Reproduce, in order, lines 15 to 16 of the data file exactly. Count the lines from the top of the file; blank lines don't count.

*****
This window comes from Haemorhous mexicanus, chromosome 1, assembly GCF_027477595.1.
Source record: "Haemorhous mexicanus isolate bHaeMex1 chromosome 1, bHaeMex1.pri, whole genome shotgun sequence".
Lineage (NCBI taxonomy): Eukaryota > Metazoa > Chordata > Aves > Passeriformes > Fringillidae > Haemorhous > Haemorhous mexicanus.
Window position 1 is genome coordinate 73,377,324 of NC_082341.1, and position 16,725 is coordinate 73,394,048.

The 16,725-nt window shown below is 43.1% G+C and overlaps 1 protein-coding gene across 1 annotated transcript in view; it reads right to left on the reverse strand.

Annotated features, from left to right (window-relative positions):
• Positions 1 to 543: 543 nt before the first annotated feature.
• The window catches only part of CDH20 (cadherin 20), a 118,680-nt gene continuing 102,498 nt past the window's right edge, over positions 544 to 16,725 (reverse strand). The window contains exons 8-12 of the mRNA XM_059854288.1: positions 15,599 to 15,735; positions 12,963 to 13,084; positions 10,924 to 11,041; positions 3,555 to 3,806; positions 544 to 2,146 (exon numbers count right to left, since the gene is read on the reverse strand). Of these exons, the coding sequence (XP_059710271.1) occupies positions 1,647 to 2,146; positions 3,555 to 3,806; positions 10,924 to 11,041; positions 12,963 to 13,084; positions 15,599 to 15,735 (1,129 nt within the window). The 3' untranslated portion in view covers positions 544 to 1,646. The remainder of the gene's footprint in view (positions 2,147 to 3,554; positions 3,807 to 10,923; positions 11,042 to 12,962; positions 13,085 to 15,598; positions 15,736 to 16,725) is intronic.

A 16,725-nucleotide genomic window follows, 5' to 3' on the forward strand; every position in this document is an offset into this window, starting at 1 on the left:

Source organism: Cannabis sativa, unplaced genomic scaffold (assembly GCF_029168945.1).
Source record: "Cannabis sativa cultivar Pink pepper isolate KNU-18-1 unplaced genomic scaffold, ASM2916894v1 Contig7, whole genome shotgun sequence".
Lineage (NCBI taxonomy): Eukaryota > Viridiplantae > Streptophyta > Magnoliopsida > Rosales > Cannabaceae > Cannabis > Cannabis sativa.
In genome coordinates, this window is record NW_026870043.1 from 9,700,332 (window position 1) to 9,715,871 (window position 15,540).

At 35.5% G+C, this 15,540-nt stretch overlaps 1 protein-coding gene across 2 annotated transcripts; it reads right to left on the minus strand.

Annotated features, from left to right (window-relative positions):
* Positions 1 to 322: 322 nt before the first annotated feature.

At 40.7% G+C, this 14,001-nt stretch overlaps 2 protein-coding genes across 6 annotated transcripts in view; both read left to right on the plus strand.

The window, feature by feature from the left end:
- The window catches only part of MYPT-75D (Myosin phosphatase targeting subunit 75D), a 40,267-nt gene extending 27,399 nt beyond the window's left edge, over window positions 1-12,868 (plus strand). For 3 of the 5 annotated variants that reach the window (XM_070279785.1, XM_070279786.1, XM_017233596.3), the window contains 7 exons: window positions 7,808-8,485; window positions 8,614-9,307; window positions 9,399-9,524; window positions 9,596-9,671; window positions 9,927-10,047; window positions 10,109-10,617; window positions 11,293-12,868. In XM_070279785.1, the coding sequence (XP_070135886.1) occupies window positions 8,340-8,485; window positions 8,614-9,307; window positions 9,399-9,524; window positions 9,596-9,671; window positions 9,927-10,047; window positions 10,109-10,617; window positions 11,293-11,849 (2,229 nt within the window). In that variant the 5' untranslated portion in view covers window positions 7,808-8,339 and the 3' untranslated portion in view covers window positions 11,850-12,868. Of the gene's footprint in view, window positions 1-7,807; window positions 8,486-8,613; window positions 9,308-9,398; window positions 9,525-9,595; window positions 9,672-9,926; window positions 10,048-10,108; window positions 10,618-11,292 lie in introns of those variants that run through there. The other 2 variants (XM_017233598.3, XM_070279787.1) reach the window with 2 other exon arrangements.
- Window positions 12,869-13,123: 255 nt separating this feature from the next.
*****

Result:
Annotated features, from left to right (window-relative positions):
* Positions 1 to 322: 322 nt before the first annotated feature.